MAY 1 Went to the cattail pond today, the one I found last year via Google Earth AFTER the last edible part of Cattails had passed and they were at the “Hot Dog” stage.
Skipper sunk up to his chest in mud and I almost lost my mud boots to the same. Beautiful breezy afternoon.
Saw lots of wild Beebalm, Yellowdock, Mustard, Mullein, Violets, Dandelion, Wild Strawberry, Cattail shoots and many mystery plants. I tried to dig the rhizomes which was almost disastrous and quite impossible with my small spade.
I filled my blue bucket with 50 or so Cattail shoots that I snipped off at their base with my shears. I would have clipped more but without a board to walk on over the muck I would never have made it out with both boots. As it is, the swamp claimed my spade. After spending considerable time searching for it I scoured the woods for Morels instead.
There, the terrain birthed giant Chickweed, Blue Irises, Mayapples, Ferns, Water Hemlock, more Violets, Skunk cabbage, Solomon Seal and other unknowns. Skip and I continued our fruitless search for Morels, took lots of pictures of mystery plants and then left for another day.
Another picture perfect day in God’s creation.
So excited about Cattails I invited Hannah, one of my foraging friends, over for a Nettle and egg breakfast and then we hopped in the truck (with Skipper in the back) and headed for the Cattail haven.
We harvested about 100 young shoots each. As we filled our buckets with the bounty we wandered off in different directions in search of stalks that were mature enough to harvest. We brought boards this time to balance on in the swampy muck but soon found that it was easier just stepping on last years dead growth for support and firmer footing. In this manner we moseyed for over an hour in the early morning sunshine.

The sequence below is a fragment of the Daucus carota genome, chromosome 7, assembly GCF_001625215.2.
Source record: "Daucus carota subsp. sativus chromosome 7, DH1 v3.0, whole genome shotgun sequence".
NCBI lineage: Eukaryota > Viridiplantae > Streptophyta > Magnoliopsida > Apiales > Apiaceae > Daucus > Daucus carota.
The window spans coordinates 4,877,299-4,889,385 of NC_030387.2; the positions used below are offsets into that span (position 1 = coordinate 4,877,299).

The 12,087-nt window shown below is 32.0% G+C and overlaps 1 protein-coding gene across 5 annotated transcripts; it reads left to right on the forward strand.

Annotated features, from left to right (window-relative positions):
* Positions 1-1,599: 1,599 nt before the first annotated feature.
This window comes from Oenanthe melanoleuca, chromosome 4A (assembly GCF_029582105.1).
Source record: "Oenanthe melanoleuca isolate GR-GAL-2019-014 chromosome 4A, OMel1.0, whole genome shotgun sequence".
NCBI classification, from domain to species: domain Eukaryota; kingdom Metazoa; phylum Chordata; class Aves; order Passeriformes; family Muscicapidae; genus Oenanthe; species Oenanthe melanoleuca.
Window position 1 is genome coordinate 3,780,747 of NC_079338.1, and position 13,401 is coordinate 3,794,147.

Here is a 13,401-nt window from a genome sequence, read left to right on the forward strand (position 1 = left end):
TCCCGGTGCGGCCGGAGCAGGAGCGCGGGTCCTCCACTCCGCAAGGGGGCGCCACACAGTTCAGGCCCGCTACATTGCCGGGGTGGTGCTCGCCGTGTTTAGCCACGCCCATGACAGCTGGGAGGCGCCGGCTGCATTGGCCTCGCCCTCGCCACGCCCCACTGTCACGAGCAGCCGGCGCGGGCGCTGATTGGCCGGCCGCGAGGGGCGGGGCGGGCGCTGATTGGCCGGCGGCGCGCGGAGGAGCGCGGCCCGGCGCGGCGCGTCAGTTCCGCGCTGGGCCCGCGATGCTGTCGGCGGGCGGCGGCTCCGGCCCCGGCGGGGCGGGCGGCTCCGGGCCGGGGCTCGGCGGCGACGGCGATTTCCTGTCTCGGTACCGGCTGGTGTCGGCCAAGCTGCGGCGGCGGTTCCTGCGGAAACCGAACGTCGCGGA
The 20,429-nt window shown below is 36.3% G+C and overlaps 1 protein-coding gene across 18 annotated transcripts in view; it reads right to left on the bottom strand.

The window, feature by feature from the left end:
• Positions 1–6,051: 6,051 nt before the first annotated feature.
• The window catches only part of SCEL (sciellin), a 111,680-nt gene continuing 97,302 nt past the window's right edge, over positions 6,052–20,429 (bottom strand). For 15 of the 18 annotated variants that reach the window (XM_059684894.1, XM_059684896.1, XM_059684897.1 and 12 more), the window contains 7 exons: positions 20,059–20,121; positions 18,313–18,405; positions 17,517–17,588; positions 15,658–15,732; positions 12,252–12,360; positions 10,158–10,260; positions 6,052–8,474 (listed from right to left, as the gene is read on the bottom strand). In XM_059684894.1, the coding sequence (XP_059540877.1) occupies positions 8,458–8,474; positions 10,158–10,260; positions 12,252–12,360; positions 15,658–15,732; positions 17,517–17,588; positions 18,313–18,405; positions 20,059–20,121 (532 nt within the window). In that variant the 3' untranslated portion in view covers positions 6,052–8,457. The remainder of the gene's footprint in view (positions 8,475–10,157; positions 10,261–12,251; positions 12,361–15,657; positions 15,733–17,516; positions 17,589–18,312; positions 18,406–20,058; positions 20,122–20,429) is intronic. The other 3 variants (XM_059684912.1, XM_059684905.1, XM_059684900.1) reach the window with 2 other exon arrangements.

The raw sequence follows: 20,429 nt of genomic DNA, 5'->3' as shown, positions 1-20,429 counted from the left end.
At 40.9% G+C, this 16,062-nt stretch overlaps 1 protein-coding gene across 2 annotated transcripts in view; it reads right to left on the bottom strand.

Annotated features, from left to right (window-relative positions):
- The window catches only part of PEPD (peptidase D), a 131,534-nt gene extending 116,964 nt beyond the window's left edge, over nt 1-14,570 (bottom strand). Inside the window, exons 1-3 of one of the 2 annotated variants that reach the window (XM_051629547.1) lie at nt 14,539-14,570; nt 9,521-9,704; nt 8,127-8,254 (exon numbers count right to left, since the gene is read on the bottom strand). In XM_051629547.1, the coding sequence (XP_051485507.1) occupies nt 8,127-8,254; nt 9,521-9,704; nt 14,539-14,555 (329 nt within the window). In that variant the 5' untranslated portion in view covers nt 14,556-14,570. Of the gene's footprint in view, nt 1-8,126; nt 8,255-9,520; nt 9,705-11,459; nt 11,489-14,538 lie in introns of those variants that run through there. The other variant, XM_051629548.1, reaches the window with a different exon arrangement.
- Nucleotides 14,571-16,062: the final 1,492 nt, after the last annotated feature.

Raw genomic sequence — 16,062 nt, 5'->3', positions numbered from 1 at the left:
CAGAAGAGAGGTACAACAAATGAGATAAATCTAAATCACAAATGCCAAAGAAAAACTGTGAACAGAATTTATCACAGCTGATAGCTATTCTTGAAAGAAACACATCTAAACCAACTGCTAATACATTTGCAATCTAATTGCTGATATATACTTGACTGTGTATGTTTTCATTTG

The bubbling stream laughing as it raced besides us.
It fascinated me to see the new green shoots emerging amongst their dried out elders of last season. It was as if these ‘parents’ were protecting their young with their brittle bones embracing their growth. The young shoots taste almost exactly like CUCUMBER. And I plan to use them in a tzatziki sauce for my next Greek Wild food feast.
Along with the young stalks I collected 30 or so old dead trophies left over from last years harvest to use as tinder for fires.
Only a few times did the quagmire of mud seek to claim a boot or two but we kept our balance and our buckets from such fate.
Buckets heavy and full we then hiked around the lake in the woods, I pointed out to Hannah the Trilliums, the Mayapples, the Solomon Seal roots, and though we dug a few Solomon Seal roots we saved most of the forest foraging for our next ‘store’, the llama farm.
There I showed Hannah the amazing overgrowth of Poison Hemlock. Impossible to not walk by it for it lined the stream, it’s purple stems clearly flagging it’s location. Collected more Solomon Seal root, some peppermint, Japanese Knotweed, a bit of Trillium root… and identified many green friends along the path. Took pictures of a few mystery plants that we have yet to meet. Collected lots of Cleavers for pesto for dinner.
Still shopping we swung by the Nettle store (a mile away) and harvested a basket full of Urtica dioica. Fun to find an actual wooden swing hanging from an old oak inviting us to stay a bit and play.
Home with a harvest of wild gifts to garble, clean, pickle, tincture and hang to dry. Good day to make tinctures as it is a new moon and the moon is drawing heavily on the earth and all who live on it. Makes good medicine that way.
The time together was priceless… the shopping trip filled our bags with groceries… and the cost was nothing but our time and energy.
Free gifts from a GREAT God!
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